His name was Marcos and he was 46 years old. He was the inseparable partner of Francisco Javier MP, alias Kiko el Cabra, who is the pilot who killed two civil guards. after running over them with a drug boat in Barbate. The two were dedicated to “the rubbers”, which is what is colloquially known as piloting the gliders that transport drugs through the Strait. But Marcos died at the end of January and Kiko the Goat promised revenge.
Sources from the Civil Guard, familiar with the case, tell El Periódico de España, from the Prensa Ibérica group: “Not even two weeks ago his partner was killed in Sanlúcar de Barrameda.” Marcos, a veteran of speedboat piloting, died in a boat accident at the mouth of the Guadalquivir River, when he collided with a Civil Guard patrol boat.
The patrol boat agents approached the drug boat where Marcos was. They saw her detained and with no one on board. In reality, the occupants of it, who were transporting gasoline, were lying on the boat. “Either they were resting, or they were hiding when they saw the agents”Civil Guard sources tell this newspaper. When the agents were close, the traffickers started the boat to try to flee, with the misfortune that they hit the patrol boat and Marcos died after the impact.
The event took place on January 31. The death of his friend was not, however, enough reason for Kiko the Goat to leave the gliders. after more than 15 years of activity. A guy who started in the drug trafficking business from the bottom, unloading by hand the bales of hashish that arrived from Morocco to the beaches of Cadiz. From there he went to “the rubber bands.” First as a co-pilot and then as a driver, currently being one of the most experienced pilots.
The death of his partner, another experienced pilot, did not push him into retirement. On the contrary: he has continued sailing and, as revenge, has rammed into a Civil Guard boat in Barbate, taking the lives of the agents. Miguel Ángel González Gómez and David Pérez Carracedo, 39 and 43 years old respectively. “This is the only way to explain what he did. He did not go over the Civil Guard boat by accident. He was making them dizzy until he ran them over,” sources from the Strait tell this newspaper.
Kiko el Cabra, who was driving the drug boat that ran over the two Benemérita agents, had a criminal record for resistance to authority, disobedience and money laundering. His deceased partner, Marcos, also had a similar background, in her case for smuggling, drug trafficking and membership in a criminal organization. Between them they transported hashish, but also tobacco. El Cabra was arrested last year with 40 kilos of hashish, but was free.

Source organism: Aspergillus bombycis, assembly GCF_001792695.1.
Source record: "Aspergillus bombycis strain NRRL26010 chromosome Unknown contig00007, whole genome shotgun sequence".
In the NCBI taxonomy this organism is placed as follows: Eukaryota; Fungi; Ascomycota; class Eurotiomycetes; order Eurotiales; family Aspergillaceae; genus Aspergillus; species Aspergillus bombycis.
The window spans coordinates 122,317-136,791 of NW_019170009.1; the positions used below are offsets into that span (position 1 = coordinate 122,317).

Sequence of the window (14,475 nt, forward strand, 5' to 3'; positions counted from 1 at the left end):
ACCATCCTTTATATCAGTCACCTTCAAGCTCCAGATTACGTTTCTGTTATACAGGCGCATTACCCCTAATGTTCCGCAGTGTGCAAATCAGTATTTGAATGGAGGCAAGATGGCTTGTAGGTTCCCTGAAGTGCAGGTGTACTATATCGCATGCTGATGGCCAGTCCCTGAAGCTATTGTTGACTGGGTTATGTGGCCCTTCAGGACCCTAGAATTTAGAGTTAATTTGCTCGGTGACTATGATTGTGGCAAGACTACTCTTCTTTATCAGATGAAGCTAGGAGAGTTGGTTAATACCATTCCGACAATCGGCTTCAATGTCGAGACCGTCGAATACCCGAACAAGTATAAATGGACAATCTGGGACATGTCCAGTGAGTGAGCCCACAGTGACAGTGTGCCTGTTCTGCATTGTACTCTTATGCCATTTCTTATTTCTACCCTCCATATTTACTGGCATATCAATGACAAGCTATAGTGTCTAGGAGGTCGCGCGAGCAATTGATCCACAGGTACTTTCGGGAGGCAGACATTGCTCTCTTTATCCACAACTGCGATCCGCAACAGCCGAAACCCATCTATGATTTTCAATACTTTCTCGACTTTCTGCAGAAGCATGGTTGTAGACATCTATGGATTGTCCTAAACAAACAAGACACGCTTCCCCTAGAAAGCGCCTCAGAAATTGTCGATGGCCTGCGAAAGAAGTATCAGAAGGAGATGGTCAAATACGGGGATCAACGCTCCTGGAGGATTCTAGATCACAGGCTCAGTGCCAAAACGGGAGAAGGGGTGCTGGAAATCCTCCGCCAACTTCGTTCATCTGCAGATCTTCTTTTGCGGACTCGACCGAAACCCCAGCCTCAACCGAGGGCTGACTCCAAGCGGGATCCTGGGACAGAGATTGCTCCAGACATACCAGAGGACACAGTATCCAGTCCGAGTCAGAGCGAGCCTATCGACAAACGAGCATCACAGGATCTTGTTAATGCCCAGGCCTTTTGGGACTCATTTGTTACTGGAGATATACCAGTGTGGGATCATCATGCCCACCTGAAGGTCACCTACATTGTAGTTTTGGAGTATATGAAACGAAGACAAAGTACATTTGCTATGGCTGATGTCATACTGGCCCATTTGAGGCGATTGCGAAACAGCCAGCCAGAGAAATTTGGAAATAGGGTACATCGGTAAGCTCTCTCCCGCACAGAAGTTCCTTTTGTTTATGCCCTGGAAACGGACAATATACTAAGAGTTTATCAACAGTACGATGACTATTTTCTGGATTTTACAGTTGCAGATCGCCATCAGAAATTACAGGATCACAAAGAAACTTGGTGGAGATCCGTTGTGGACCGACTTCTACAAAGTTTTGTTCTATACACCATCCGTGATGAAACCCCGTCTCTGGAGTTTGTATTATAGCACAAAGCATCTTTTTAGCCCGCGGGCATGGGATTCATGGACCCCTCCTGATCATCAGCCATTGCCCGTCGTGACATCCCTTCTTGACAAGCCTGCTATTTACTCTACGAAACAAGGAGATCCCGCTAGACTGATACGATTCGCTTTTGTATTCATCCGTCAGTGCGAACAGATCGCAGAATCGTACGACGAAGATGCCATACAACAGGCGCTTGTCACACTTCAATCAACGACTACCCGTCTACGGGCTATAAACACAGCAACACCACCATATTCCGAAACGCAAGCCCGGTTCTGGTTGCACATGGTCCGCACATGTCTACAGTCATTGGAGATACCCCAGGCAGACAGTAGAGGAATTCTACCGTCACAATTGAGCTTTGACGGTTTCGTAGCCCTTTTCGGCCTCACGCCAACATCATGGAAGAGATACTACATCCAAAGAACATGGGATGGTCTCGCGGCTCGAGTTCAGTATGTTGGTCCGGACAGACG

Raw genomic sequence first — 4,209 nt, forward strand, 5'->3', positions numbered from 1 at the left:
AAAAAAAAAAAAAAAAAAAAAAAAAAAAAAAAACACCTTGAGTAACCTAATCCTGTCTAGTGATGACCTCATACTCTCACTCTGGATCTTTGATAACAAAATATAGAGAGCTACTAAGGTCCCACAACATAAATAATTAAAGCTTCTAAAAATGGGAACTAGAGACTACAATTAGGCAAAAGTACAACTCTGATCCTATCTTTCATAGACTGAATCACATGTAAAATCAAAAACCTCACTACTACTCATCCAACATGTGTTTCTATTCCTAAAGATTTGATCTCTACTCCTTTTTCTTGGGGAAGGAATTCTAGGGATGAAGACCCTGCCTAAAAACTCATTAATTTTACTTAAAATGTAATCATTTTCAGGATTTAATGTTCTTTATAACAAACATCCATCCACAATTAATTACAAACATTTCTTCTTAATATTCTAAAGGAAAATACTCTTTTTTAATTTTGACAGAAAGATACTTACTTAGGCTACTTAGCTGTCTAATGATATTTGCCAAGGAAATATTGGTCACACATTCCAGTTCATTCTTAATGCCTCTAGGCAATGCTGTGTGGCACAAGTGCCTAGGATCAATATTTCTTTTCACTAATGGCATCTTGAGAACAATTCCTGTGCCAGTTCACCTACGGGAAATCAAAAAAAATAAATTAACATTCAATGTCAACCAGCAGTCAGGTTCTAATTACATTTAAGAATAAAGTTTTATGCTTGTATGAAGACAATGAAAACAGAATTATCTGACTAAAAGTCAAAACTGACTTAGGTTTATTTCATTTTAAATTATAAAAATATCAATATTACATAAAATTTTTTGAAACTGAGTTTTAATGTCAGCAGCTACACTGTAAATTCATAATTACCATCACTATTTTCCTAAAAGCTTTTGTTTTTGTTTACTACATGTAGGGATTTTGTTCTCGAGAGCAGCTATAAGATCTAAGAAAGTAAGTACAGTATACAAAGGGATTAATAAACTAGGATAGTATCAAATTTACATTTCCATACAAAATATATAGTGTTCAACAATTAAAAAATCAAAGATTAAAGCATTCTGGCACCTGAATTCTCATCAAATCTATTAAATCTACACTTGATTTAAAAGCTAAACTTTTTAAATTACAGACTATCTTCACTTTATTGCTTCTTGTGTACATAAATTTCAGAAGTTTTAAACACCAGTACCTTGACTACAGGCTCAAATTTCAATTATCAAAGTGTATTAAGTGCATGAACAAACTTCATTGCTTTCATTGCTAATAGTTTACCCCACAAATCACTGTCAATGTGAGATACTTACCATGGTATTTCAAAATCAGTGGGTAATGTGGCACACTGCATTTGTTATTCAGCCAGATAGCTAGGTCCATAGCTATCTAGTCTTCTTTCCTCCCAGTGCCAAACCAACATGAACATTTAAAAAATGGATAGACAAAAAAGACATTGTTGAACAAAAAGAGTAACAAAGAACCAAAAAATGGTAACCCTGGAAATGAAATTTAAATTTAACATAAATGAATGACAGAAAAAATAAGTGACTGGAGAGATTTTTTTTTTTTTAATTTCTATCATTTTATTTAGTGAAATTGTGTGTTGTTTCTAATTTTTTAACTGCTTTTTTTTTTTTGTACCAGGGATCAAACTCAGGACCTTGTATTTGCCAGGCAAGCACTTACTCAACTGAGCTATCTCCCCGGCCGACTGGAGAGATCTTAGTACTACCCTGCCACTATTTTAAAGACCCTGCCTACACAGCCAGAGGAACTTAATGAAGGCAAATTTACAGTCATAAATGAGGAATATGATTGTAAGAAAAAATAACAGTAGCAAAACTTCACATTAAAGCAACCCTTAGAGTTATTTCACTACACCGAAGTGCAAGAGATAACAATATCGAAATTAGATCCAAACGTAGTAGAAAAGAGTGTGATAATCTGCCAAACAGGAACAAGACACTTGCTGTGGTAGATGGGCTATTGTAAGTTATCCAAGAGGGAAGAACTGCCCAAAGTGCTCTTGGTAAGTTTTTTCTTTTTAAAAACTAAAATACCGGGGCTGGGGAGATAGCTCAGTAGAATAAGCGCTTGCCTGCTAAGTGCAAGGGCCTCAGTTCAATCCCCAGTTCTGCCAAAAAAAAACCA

Lives in Villa Narco
The alleged perpetrator of the attacks by the agents in Barbate has a high standard of living thanks to the high salaries that glider pilots earn, which can amount to 15,000 per trip. El Cabra has a house in La Línea de la Concepción and another in El Zabal, an area of the town known as Villa Narco, due to the number of traffickers who have taken up residence there. It also has a 4×4 all-terrain car, as explained by EFE.
There were six people on the glider. at the moment in which they ran over the Civil Guard agents. However, three of them abandoned the boat shortly after the accident occurred. They got into a vehicle that was waiting for them in Sotogrande, which is where the glider left them. Apparently, these three people were three glider mechanics, who had boarded to repair a breakdown.
After leaving these three men in Sotogrande, Kiko el Cabra and the other two crew members spent the night on the boat, until the next morning they ran aground somewhere in La Línea and fled on foot until they hid in the Sierra de Carboneras. among the undergrowth, while a device by land and air cornered them until their arrest around two in the afternoon. The other two crew members are two men. One of them is 39 years old and the other is 26. Neither of them has a criminal record.
Meanwhile, the deceased agents have already been buried. And in the funeral chapel of one of them there was a moment of tension with Minister Marlaska as the protagonist. The widow of David Pérez Carracedo, refused to let the Minister of the Interior, Fernando Grande-Marlaska, be the one to place a medal on the coffin. The widow expressed her disagreement with the fact that the minister was the one who carried out this act, alleging that her husband “wouldn’t have wanted this.”